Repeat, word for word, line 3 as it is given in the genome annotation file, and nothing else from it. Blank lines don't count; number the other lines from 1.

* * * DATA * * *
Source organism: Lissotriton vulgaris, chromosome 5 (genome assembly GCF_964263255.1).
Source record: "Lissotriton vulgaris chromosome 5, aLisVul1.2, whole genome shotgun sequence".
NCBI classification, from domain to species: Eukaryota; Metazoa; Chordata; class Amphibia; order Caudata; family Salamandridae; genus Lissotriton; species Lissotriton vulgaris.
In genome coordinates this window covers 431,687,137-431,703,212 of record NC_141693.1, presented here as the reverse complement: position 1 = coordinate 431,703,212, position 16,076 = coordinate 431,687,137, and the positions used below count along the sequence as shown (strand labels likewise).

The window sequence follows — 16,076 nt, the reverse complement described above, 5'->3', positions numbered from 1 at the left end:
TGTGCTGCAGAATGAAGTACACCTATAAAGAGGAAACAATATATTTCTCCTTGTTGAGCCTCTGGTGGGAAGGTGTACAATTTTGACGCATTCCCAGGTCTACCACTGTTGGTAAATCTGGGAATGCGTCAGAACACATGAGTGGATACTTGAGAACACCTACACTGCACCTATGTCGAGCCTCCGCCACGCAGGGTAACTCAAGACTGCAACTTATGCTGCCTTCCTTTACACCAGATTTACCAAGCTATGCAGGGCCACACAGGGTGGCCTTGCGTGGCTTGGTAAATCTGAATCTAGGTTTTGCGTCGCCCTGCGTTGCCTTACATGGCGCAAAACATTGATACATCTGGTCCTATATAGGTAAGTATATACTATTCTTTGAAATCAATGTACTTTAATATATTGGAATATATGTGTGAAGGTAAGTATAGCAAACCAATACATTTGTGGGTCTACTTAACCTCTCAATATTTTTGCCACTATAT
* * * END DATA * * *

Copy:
NCBI classification, from domain to species: Eukaryota; Metazoa; Chordata; class Amphibia; order Caudata; family Salamandridae; genus Lissotriton; species Lissotriton vulgaris.